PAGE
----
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Heartland Announces 2018 Film Lineup

October festival boasts 136 films and $80k in prizes

  • Updated
  • 3 min to read
What They Had Film Picture.jpg

Blythe Danner and Hilary Swank in What they Had

“I’m proud to be back at my 7th Heartland International Film Festival,” said Greg Sorvig, director of film programming, at the start of the Heartland Film 2018 Festival kickoff at the Toby at Newfields on September 13.

During the 11-day-run of the festival, from Oct. 11-21, 28 short films and 108 feature films (136 in total) will be screened and more than $80,000 in prize monies will be awarded.

After giving these preliminary facts—and after dubbing himself "the Doogie Howser of film festivals" due to how young he looks—Sorvig then turned to the role of women in the 2018 festival.

“There are things going on in our society, the #MeToo movement, gender equity across the board, and we’re very proud to announce that all four gala event selections are directed by women this year,” Sorvig said to applause from the audience. “Fifty percent of competition titles were directed by women.”  

L to R: Stan Soderstrom, Craig Prater, and Greg Sorvig at Heartland Kick-Off

L to R: Stan Soderstrom, Craig Prater, and Greg Sorvig at Heartland Kick-Off

Sorvig then introduced trailers for some individual films.

Among them was opening night selection Mr Soul!, directed by Melissa Haizlip and Samuel D. Pollard, which chronicles the history of Soul!, the first nationally broadcast all-Black variety show on public television, airing in 1968.

Heartland’s Centerpiece Selection will be When Jeff Tried to Save the World, centered on the hi-jinx of the manager of an old-school bowling alley. What They Had, by first time writer/director Elizabeth Chomko, will be the Spotlight Screening. The film stars Hilary Swank as Bridget, who returns home to Chicago at her brother’s insistence to take care of her aging mother.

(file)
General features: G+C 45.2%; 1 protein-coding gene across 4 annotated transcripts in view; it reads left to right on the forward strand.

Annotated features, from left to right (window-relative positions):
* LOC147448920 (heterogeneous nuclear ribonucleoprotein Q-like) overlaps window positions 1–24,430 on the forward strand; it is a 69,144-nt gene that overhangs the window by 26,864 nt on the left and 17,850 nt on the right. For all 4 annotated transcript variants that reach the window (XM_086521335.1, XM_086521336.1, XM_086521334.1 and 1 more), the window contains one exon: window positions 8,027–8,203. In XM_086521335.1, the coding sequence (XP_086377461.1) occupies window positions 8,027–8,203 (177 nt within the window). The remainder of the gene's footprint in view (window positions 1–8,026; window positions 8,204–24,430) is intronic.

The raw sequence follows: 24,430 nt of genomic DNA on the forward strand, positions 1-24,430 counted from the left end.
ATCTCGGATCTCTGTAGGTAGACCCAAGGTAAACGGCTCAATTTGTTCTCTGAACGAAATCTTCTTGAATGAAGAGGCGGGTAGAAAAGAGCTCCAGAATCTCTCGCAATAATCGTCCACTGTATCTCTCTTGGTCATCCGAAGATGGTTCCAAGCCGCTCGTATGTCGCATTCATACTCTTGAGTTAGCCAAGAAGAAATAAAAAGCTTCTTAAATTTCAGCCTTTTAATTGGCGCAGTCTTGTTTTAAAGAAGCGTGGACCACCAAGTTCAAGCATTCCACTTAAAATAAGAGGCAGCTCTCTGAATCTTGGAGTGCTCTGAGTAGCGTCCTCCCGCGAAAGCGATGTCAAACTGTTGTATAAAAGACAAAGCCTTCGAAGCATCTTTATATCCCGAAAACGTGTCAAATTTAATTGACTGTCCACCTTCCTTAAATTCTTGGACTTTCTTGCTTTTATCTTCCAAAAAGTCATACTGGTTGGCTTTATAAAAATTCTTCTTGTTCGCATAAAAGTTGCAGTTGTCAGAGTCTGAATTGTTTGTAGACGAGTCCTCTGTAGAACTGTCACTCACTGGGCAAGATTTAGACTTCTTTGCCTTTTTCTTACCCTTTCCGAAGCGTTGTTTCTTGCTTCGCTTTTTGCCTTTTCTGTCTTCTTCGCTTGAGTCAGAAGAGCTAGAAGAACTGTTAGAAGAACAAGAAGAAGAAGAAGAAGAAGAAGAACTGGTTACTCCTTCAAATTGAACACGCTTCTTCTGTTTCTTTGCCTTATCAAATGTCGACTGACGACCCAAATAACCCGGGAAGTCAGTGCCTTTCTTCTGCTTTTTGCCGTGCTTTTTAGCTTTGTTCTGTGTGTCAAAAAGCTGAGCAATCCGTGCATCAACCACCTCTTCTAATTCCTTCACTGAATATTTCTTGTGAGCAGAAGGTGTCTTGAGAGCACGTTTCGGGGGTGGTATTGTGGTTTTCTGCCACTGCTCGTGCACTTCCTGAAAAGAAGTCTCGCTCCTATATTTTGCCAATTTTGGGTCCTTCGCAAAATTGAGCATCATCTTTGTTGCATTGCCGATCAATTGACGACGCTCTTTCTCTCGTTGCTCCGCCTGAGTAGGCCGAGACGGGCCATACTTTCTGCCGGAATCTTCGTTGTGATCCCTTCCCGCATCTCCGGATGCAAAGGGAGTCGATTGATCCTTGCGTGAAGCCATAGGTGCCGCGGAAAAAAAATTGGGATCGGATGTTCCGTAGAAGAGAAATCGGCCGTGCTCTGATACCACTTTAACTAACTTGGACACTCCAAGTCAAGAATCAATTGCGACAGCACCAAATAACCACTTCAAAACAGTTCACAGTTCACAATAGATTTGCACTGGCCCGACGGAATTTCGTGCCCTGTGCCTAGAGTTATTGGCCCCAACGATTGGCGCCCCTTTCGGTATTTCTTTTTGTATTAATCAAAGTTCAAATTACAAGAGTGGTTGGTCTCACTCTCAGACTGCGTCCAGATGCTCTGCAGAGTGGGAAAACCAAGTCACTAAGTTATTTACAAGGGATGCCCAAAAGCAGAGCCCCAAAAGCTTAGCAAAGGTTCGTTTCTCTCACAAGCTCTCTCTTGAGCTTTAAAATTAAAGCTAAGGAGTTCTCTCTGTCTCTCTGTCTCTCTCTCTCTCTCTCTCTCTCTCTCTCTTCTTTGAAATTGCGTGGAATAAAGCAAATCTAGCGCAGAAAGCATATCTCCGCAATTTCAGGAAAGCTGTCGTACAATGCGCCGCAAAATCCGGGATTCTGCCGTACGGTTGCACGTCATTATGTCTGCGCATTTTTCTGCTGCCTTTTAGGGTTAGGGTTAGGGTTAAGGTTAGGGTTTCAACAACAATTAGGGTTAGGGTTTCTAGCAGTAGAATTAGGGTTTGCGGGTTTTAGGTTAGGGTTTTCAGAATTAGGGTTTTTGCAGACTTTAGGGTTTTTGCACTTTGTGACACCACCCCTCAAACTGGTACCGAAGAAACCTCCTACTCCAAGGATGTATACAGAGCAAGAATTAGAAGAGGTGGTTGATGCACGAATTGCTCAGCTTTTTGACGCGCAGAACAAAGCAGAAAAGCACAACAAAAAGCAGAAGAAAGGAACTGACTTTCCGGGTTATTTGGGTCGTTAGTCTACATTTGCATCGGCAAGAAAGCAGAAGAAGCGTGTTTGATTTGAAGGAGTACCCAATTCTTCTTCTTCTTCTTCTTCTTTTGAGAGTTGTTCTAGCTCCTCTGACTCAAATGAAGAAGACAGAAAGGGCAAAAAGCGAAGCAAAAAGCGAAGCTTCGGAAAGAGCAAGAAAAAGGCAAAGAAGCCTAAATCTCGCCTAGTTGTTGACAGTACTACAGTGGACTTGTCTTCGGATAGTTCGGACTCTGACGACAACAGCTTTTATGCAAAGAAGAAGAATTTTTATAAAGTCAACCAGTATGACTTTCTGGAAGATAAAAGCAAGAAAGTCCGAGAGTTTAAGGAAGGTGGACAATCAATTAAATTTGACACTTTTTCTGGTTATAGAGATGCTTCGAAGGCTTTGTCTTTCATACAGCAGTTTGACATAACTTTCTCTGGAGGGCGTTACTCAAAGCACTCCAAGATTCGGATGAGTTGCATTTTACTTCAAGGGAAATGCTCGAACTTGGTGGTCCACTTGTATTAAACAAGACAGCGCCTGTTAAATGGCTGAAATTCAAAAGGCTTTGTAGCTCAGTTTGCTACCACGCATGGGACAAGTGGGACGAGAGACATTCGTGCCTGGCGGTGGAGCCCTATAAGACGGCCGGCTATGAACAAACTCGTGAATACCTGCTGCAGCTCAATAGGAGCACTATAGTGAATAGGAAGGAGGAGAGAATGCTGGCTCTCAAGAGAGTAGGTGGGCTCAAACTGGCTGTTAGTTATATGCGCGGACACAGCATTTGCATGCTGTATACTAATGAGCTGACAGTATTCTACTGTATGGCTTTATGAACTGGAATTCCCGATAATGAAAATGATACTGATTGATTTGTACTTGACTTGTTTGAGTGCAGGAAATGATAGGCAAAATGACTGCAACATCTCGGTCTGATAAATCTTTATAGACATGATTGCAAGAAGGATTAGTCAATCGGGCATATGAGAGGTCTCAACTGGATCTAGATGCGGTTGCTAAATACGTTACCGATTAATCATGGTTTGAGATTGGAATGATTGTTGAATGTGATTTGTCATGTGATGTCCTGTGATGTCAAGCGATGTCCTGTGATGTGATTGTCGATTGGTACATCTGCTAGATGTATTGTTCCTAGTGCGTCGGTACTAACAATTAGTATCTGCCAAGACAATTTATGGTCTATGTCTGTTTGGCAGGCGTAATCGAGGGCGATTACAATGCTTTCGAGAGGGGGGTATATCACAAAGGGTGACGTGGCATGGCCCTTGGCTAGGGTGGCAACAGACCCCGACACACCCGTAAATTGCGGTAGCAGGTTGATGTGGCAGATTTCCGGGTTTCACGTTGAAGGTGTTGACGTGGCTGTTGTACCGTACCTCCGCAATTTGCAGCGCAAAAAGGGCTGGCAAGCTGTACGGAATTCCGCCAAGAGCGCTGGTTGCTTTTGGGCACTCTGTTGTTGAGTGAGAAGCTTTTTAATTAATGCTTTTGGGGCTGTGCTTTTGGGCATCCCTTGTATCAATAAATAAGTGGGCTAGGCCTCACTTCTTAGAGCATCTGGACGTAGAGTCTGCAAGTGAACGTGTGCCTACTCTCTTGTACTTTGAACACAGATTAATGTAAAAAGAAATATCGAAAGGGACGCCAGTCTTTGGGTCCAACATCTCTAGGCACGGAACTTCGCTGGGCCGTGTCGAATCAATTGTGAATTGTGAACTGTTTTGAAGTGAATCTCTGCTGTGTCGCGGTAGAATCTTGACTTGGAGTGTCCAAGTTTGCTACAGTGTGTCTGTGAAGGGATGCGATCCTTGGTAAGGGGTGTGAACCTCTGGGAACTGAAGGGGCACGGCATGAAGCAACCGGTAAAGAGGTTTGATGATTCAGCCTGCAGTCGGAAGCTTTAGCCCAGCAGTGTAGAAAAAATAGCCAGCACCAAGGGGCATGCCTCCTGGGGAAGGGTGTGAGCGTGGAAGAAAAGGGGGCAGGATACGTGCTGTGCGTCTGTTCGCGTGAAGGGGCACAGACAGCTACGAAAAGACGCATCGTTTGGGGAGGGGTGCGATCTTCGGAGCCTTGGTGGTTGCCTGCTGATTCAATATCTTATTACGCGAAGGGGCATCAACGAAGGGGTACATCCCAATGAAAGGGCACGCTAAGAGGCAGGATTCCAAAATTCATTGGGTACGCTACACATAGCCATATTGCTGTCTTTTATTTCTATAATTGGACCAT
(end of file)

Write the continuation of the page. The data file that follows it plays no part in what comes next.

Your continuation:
The closing night’s selection, directed by Julie Getz, is the documentary Care to Laugh, which tells the story of comedian Jesus Trejo, who must care for his parents who are both in treatment with cancer diagnoses.

Along with Care to Laugh, Heartland will premiere another nine films including Hiroshima Carp Theatre, a film about a derelict theater in Hiroshima and the man who appears there with stories that bring the theater to life.

If you’re wondering what Hal Linden is up to all these years after the television series Barney Miller ended, you may be gratified to know that he’s still acting. You may be also gratified to know that he will receive the 2018 Heartland Pioneering Spirit: Lifetime Achievement Award after the screening of Marc Fusco’s The Samuel Project. 

In this film, Linden plays the grandfather who gets to know his teenage grandson for the first time. While making an art project for school, he discovers the story of the young woman who saved his grandfather from capture by the Nazis when he was a boy.

Highlights of the 30 international films to be screened is a feature film finalist Nigerian Prince, a narrative film that follows Pius, who is “a desperate Nigerian Prince scammer trying to get back to America,” according to the promotional copy.  

Mr. Soul!.jpg

Mr. Soul!

Another intriguing feature film finalist is On her Shoulders, is a film about a 23-year old woman who escaped sexual slavery at the hands of ISIS, and the enormous pressures she feels working with the U.N. and other agencies to highlight the plight of her people, the Yazidis, and secure a future for them.

Julia Ricci, film programming coordinator, came to the podium to introduce films just a little bit closer to home. That is, she introduced the Indiana Spotlight Films, seven films with ties to the Hoosier State competing for the Indiana Spotlight Award and a $2,500 cash prize.

She mentioned Bullitt County, a narrative feature about four drinking buddies who reunite after 10 years apart to deal with some hidden secrets in 70s era rural Kentucky.  Ricci describes this film as a mix of “The Shining, Deliverance, and No Country for Old Men.”

Another Indiana Spotlight contender—and not necessarily a straight-up piece of collegiate boosterism—is the documentary feature From Normal to Extraordinary, Ball State’s First Century.

Ricci quoted David Letterman who gave his two cents about Ball State in his Netflix special, when he called it “The Harvard of Muncie.”  

Whether the film becomes the Harvard of Heartland, as it were, and wins the $2,500 cash prize remains to be seen.

Visit the Heartland web site for more information on the festival, screenings, and ticketing.

Managing Editor

Having lived and worked in Indy on and off since 1977, and currently living in Carmel, I've seen the city change a great deal. I love covering the arts in all its forms, and the places where the arts and broader cultural issues intersect.

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